Countermeasures: The browser/POST profile requires the SAML response carrying SAML assertions to be signed, thus providing both message integrity and authentication. The Service Provider site MUST verify the signature and authenticate the issuer.

d. Browser State Exposure

Threat: The browser/POST profile involves uploading of assertions from the web browser to a Service Provider site. This information is available as part of the web browser state and is usually stored in persistent storage on the user system in a completely unsecured fashion. The threat here is that the assertion may be “reused” at some later point in time.

Countermeasures: Assertions communicated using this profile must always have short lifetimes and should have a <OneTimeUse> SAML assertion <Conditions> element. Service Provider sites are expected to ensure that the assertions are not re-used.

e. Replay

Threat: Replay attacks amount to re-submission of the form in order to access a protected resource fraudulently.

Countermeasures: The profile mandates that the assertions transferred have the one-use property at the Service Provider site, preventing replay attacks from succeeding.

f. Modification or Exposure of state information

Threat: Relay state tampering or fabrication, Some of the messages may carry a <RelayState> element, which is recommended to be integrity protected by the producer and optionally confidentiality- protected. If these practices are not followed, an adversary could trigger unwanted side effects. In addition, by not confidentiality-protecting the value of this element, a legitimate system entity could inadvertently expose information to the identity provider or a passive attacker.

Countermeasure: Follow the recommended practice of confidentiality and integrity protecting the RelayState data. Note: Because the value of this element is both produced and consumed by the same system entity, symmetric cryptographic primitives could be utilized.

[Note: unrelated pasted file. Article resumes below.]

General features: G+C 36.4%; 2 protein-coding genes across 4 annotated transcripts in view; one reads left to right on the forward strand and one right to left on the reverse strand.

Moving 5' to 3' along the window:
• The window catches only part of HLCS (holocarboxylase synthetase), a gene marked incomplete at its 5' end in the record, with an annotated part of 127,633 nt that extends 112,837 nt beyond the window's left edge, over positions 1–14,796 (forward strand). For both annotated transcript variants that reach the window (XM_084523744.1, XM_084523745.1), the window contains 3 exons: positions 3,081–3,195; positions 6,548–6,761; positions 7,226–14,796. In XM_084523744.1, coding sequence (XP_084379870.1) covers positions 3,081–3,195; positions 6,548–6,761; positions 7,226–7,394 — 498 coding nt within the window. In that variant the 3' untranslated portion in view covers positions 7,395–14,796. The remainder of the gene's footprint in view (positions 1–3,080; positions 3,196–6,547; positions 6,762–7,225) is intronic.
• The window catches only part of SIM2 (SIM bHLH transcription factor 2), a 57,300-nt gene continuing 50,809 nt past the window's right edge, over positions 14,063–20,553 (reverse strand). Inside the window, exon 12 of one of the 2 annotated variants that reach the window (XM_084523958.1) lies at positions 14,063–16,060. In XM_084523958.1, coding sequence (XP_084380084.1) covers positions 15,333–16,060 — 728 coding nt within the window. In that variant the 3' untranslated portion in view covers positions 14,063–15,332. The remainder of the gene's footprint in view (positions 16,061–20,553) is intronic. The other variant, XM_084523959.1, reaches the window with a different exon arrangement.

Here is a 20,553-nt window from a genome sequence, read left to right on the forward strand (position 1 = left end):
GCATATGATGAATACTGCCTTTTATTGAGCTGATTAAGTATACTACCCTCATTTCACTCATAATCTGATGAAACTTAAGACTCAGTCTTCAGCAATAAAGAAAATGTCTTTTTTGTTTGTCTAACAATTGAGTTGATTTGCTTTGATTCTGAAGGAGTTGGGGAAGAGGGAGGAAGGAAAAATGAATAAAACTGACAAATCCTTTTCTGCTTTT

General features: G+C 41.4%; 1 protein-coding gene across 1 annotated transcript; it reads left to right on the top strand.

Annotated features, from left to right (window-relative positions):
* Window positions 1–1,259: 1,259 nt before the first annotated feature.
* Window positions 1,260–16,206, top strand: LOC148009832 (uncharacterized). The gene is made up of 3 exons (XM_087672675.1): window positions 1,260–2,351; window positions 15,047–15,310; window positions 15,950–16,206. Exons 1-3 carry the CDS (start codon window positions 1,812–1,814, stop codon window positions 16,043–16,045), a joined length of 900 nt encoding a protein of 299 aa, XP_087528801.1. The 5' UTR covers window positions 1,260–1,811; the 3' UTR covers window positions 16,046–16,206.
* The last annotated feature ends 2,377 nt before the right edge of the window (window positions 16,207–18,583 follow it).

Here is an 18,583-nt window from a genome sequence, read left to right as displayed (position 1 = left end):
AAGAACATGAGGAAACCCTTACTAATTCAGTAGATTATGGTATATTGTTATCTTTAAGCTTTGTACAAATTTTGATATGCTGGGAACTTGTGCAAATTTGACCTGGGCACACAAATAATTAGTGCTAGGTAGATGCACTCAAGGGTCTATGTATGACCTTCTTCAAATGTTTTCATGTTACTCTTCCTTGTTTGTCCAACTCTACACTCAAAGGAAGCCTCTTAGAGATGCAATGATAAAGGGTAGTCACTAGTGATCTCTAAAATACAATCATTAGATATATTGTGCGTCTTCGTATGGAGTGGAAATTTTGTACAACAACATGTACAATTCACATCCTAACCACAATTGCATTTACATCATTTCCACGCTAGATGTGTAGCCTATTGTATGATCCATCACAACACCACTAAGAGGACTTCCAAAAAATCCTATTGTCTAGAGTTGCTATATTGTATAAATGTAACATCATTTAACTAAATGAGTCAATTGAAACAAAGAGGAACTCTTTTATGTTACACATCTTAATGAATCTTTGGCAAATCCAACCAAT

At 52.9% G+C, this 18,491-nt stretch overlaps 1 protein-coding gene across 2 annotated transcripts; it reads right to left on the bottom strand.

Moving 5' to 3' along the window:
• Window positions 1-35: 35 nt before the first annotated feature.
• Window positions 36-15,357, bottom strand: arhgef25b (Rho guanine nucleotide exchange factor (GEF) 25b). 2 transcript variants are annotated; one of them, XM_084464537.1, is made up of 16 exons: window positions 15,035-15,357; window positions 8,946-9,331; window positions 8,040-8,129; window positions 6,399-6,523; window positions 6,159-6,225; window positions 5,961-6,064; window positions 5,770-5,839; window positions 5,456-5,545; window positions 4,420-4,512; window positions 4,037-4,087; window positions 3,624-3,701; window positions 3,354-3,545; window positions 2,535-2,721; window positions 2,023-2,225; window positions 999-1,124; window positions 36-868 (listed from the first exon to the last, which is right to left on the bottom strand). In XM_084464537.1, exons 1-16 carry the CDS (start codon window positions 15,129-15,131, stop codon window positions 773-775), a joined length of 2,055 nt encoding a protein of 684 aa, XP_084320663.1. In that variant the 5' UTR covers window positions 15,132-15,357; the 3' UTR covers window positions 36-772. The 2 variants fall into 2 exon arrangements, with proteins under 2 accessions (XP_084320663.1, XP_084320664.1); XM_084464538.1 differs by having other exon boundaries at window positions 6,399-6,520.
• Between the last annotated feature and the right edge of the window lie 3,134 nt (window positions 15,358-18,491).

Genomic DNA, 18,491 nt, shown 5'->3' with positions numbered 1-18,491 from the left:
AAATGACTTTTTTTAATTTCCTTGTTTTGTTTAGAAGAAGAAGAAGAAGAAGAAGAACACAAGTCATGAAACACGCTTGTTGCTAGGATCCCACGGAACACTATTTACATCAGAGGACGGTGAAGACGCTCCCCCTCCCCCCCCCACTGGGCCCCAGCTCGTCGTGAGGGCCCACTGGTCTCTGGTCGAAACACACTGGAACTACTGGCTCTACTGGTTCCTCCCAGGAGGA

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The DARPA Quantum Network

The DARPA Quantum Network aims to strengthen QKD’s performance in these weaker areas. In some instances, this involves the introduction of newer QKD technologies; for example, we hope to achieve rapid delivery of keys by introducing a new, high-speed source of entangled photons. In other instances, we rely on an improved system architecture to achieve these goals; thus, we tackle distance- and location independence by introducing a network of trusted relays. Whereas most work to date has focused on the physical layer of quantum cryptography – e.g. the modulation, transmission, and detection of single photons – our own research effort aims to build QKD networks. As such, it is oriented to a large extent towards novel protocols and architectures for highly-secure communications across a heterogenous variety of under lying kinds of QKD links.

Figure 1. A Virtual Private Network (VPN) based on Quantum Key Distribution

Our security model is the cryptographic Virtual Private Network (VPN). Conventional VPNs use both public-key and symmetric cryptography to achieve confidentiality and authentication/integrity. Public-key mechanisms support key exchange or agreement, and authenticate the endpoints. Symmetric mechanisms (e.g. 3DES, SHA1) provide traffic confidentiality and integrity. Thus VPN systems can provide confidentiality and authentication / integrity without trusting the public network interconnecting the VPN sites. In our work, existing VPN key agreement primitives are augmented or completely replaced by keys provided by quantum cryptography. The remainder of the VPN construct is left unchanged; see Fig. 1. Thus our QKD-secured network isfully compatible with conventional Internet hosts, routers, firewalls, and so forth.

At time of writing, we are slightly over one year into a projected five-year effort to build the full DARPA Quantum Network. In our first year, we have built a complete quantum cryptographic link, and a QKD protocol engine and working suite of QKD protocols, and have integrated this cryptographic substrate into an IPsec-based Virtual Private Network. This entire system has been continuously operational since December 2002, and we are now in the process of characterizing its behavior and tuning it. In coming years, we plan to build a second link based on two photon entanglement, and to build various forms of end-to-end networks for QKD across a variety of kinds of links. We expect the majority of our links to be implemented in dark fiber but some may also be implemented in free space, either in the labor outdoors.